Which Biologics Are Used to Treat Crohn's Disease?

Biologics are prescription drugs made from living organisms. Your doctor may prescribe one to you if other treatments haven’t worked.

Biologics work on your immune system. They target specific proteins in your body that cause inflammation.

The FDA has approved five biologics to treat Crohn’s disease:

Adalimumab, adalimumab-atto (a biosimilar), certolizumab pegol, infliximab, and infliximab-dyyb (also a biosimilar) target a protein called TNF-alpha that's part of the inflammation process.

Natalizumab blocks certain white blood cells that lead to inflammation.

Vedolizumab stops the cells from crossing the blood vessels' walls into inflamed areas of your gastrointestinal tract.

Adalimumab (Humira)

This drug may lessen symptoms of moderate to severe Crohn’s disease. It may also help keep them from coming back.

How’s it given: You get it by a shot under the skin.

What are the most common side effects?

What are some other potential side effects? All biologics share the potential for serious side effects, including infections like tuberculosis and sepsis. These drugs don't cause tuberculosis, but they may trigger it in people already exposed to the disease.

A few people have gotten cancers like lymphoma.

Adalimumab-atto (Amjevita), a biosimilar to Humira

This medicine is a biosimilar to Humira. It may help reduce the signs and symptoms of Crohn’s disease in adults and help individuals stay in remission.

How’s it given: It’s given every two weeks as an injection.

What are the most common side effects?

  • Reactions at the injection site
  • Upper respiratory infections
  • Rash
  • Headaches

What are some other potential side effects? You may be more likely to get serious infections, such as tuberculosis and sepsis. You may also be at higher risk for lymphoma and other cancers.

Certolizumab pegol (Cimzia)

This drug reduces symptoms of moderate to severe Crohn’s disease. It also helps to keep them from returning.

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How’s it given: You get it by a shot under the skin.

What are the most common side effects?

What are other potential side effects? You may be more likely to get tuberculosis and sepsis.

Your odds of getting other infections may be higher than most. Tell your doctor right away if you have an infection, or if you have a cough, fever, fatigue, or the flu. In rare cases, people have developed cancers like lymphoma.

Infliximab (Remicade)

This drug can lessen your symptoms. It may also help heal and reduce your number of fistulas. These are sores that form tunnels between parts of your intestines, or from the intestines to your organs or skin. They often become infected and drain pus, mucus, or stool.

How’s it given: You get it by IV.

What are the most common side effects?

What are other potential side effects? Like other biologics, there’s a potential for serious infections, such as tuberculosis and sepsis. It’s rare, but some people have gotten cancers like lymphoma.

Natalizumab (Tysabri)

Your doctor may recommend this drug if you have moderate to severe Crohn's disease with signs of inflammation. If you take it, don’t use other biologics or other drugs that block your immune system.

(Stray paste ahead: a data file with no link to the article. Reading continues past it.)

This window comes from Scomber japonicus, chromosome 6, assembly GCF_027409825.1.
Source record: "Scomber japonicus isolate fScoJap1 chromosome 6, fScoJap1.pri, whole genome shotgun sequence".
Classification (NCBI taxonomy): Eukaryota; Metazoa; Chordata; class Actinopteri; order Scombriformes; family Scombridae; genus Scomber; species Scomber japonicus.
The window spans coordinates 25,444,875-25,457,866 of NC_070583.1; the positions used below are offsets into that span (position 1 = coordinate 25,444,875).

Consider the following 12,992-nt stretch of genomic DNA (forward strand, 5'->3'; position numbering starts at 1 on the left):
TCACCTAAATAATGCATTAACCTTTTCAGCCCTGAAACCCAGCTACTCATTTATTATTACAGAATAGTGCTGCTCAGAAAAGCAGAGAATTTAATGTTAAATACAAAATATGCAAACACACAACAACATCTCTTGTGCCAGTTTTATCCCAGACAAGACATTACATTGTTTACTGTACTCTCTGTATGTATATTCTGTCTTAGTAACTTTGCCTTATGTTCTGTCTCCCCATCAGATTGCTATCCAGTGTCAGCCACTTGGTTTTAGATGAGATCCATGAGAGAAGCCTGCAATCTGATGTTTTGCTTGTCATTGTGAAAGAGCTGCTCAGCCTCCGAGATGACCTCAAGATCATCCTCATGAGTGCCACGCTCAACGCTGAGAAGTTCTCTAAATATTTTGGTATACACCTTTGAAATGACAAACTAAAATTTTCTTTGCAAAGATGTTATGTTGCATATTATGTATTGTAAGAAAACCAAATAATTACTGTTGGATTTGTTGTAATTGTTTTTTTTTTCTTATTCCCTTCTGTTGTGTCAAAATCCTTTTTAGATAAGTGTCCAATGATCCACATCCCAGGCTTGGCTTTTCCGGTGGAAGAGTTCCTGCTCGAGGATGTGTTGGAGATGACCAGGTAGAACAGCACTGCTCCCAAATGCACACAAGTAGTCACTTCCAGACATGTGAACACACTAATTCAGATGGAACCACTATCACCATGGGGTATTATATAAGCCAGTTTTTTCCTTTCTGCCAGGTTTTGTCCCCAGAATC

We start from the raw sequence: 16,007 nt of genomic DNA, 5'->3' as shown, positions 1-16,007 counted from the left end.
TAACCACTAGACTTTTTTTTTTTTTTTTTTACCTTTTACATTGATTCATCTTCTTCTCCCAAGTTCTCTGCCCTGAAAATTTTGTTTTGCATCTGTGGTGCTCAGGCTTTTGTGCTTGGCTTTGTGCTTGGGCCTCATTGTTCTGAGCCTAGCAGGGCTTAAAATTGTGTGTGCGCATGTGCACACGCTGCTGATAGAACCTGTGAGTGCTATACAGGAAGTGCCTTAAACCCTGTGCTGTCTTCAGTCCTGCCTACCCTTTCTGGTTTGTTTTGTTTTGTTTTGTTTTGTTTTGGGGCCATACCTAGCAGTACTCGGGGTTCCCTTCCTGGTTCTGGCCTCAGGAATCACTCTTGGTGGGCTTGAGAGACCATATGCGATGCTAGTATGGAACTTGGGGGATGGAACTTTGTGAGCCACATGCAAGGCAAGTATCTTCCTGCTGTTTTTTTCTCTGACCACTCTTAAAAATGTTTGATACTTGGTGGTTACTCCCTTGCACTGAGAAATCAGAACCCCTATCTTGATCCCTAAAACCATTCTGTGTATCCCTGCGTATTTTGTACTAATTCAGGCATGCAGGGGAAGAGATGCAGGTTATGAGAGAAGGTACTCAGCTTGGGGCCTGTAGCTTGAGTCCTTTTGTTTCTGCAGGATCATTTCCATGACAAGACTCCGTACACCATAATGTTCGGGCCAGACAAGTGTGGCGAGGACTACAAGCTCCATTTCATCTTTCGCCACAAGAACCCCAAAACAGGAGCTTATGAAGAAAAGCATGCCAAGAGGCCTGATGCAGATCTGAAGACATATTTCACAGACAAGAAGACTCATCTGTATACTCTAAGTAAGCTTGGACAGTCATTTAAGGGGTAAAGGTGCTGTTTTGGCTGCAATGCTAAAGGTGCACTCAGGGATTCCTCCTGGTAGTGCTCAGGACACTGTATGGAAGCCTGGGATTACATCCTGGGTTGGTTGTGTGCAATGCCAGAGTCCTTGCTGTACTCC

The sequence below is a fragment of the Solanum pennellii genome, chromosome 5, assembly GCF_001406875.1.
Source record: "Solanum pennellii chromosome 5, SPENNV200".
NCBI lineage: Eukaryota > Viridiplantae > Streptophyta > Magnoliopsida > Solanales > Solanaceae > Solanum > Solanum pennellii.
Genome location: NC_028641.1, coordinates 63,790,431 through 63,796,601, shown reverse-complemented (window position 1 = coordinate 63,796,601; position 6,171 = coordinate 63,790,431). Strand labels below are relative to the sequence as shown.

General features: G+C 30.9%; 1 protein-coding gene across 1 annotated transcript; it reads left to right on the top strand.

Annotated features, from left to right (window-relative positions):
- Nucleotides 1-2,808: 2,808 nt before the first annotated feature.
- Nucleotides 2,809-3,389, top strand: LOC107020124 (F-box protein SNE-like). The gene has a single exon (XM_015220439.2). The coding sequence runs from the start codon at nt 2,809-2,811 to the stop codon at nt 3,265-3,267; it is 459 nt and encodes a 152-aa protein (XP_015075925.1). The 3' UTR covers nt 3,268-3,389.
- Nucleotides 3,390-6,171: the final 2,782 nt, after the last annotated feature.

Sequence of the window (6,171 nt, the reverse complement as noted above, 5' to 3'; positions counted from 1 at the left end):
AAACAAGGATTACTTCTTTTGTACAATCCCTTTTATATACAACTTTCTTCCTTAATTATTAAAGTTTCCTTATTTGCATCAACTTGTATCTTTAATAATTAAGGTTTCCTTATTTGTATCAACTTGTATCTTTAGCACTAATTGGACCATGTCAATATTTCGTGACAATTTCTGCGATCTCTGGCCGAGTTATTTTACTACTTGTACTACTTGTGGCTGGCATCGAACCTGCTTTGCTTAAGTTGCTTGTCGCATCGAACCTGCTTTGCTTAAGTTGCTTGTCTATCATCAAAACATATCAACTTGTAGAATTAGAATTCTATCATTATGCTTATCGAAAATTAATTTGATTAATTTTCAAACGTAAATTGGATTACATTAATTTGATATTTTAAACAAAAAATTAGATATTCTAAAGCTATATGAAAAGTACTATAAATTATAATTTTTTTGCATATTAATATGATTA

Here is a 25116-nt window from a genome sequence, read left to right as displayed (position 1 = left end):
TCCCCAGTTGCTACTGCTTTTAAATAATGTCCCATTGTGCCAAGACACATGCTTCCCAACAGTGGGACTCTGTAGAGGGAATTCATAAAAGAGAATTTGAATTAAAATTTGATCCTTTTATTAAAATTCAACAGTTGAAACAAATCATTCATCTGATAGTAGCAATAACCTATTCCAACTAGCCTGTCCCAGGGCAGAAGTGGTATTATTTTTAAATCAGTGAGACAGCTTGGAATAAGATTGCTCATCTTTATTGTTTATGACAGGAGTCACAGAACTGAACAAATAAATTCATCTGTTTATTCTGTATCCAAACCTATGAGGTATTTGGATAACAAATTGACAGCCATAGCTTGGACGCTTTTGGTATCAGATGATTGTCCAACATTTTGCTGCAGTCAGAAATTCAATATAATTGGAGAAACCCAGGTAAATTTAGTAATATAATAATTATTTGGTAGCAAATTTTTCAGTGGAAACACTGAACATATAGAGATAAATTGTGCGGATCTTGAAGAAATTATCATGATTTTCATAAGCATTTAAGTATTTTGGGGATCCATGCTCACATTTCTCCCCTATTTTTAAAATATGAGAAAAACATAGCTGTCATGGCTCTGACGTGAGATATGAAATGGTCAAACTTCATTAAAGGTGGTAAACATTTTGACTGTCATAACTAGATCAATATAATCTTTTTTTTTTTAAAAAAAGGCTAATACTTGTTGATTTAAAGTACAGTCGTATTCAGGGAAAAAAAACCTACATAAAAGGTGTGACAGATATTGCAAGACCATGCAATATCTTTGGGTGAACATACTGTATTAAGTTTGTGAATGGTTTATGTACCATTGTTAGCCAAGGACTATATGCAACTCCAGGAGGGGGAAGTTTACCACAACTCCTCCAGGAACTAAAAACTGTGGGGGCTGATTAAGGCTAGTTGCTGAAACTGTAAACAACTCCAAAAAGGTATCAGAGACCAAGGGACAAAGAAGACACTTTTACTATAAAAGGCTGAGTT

How’s it given: You get it by IV.

What are the most common side effects?

What are other potential side effects? This drug raises the risk of a rare but potentially fatal brain infection called progressive multifocal leukoencephalopathy (PML). It can also cause allergic reactions and liver damage.

Vedolizumab (Entyvio)

It’s used to treat moderate to severe Crohn’s disease.

How’s it given: You get it by IV.

What are the most common side effects?

  • Upper respiratory infections
  • Headache
  • Joint pain
  • Nausea
  • Fatigue
  • Fever
  • Rash
  • Pain in your hands and feet

What are other potential side effects? Like other biologics, vedolizumab may raise your odds of getting a serious infection like tuberculosis or sepsis. There’s an added risk of allergic reactions, liver damage, and a rare but potentially fatal brain infection called PML.

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Work Closely With Your Doctor

If your doctor prescribes a biologic, she'll keep close tabs on you to be sure the treatment works safely and effectively. So keep all appointments for lab work and doctor visits.

Tell your doctor about all prescription and over-the-counter drugs you take, as well as any supplements or natural remedies. Anything you take can affect the way other medications or supplements work. Don’t take anything new without talking to your doctor first.

Also, tell your doctor about all of your medical conditions. Let her know if your symptoms get worse or if you notice any new ones.

WebMD Medical Reference Reviewed by Jennifer Robinson, MD on December 07, 2016

Sources

SOURCES:

American College of Gastroenterology, Practice Guidelines: "Management of Crohn's Disease in Adults."

Amgen Prescribing Information, Amjevita.

Crohn's and Colitis Foundation of America: "Biologic Therapies," "Understanding IBD Medications and Side Effects."

FDA. “FDA approves Amjevita, a biosimilar to Humira.”

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